"San Andreas Fault" starts precisely the way you would expect from an artist like Merchant, with the spotlight aimed directly on her voice. The breezy arrangement is sparse and, structurally, there are just four chords to consider. The track begins with a pair of chords that give the impression of a folksy church-in-the-woods kind of gospel: subdominant (IV) proceeding to tonic (I), suggesting a plagal cadence (think "Amen" at the end of a hymn). However, the minor chords that follow (ii-vi) hint there may be darkness looming around the corner. The lyric reflects this sentiment, presenting California as the promised land but reminding us that the ground beneath our feet may betray us at any moment.

Tuesday, November 27, 2012

Songs #315 & 316 - It's TWOsday!

Song #315 of 9999                        Song #316 of 9999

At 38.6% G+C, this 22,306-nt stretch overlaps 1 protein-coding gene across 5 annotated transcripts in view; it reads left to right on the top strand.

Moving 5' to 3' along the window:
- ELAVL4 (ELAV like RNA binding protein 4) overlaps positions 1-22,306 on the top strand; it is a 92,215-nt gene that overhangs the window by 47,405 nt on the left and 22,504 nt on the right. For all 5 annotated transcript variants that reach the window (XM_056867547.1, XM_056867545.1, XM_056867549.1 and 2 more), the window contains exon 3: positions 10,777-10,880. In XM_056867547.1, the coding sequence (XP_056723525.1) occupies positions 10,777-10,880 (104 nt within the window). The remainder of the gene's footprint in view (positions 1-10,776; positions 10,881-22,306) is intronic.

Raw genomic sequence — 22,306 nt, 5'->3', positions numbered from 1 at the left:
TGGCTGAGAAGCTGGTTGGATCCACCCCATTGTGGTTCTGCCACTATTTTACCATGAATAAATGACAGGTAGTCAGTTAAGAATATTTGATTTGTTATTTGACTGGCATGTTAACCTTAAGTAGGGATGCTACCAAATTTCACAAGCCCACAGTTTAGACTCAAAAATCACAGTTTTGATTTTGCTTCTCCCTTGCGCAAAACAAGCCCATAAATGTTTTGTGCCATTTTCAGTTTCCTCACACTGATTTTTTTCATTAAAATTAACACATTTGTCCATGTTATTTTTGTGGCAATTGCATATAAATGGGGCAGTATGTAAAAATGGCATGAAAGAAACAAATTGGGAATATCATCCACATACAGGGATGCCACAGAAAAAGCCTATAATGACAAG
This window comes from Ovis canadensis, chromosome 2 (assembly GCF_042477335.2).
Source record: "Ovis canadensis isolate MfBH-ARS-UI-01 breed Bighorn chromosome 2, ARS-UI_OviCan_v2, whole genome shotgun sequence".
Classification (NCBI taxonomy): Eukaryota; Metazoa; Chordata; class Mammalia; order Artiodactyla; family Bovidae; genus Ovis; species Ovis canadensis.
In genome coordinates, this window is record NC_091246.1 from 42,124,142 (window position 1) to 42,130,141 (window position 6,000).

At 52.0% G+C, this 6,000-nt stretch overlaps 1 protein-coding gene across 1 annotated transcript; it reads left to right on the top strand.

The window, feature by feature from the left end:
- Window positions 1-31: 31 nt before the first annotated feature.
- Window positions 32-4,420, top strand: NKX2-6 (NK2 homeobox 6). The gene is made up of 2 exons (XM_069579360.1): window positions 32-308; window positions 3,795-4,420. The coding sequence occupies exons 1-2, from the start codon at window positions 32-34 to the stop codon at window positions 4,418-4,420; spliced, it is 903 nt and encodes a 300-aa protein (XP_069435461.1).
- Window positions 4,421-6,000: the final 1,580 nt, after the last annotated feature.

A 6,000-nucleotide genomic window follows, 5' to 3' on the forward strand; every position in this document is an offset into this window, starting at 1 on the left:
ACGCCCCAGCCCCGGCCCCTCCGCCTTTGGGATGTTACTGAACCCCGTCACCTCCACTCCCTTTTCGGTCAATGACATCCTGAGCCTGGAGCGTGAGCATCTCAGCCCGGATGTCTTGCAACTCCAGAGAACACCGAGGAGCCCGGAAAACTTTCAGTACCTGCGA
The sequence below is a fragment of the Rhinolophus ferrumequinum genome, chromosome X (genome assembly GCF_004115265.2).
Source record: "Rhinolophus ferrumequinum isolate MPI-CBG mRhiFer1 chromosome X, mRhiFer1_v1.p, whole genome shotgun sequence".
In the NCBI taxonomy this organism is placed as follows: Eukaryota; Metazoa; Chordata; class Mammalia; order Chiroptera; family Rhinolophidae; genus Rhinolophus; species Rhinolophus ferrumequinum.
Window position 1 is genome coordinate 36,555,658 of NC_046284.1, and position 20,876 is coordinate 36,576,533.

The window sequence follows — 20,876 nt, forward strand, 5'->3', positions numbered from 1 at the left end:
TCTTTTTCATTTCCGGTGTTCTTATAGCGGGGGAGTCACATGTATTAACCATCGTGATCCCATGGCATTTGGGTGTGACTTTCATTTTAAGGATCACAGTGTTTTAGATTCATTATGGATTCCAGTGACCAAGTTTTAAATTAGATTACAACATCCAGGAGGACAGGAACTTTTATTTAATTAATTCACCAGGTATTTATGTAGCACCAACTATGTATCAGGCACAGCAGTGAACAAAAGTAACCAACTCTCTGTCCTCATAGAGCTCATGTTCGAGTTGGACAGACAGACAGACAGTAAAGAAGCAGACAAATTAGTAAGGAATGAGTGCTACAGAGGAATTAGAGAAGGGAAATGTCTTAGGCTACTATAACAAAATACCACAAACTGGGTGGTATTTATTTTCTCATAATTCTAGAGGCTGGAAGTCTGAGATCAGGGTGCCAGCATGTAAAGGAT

Title: Rammstein                           Title: Bo Diddley
Artist: Rammstein                          Artist: Bo Diddley
Year: 1995                                    Year: 1955
Album: Herzelied                           Album: Bo Diddley

Here are two song you don't see side by side every day! Tonight's theme is songs that have the same name as the artists who performed them. There are perhaps more of these than you think: Bad Company, Belle and Sebastian, Black Sabbath, Iron Maiden, Icehouse, Motorhead, Body Count, Tin Machine, They Might Be Giants, Wilco...the list goes on and on. But I thought I'd take us back forty years to what may be the first! (Can you think of an earlier example?)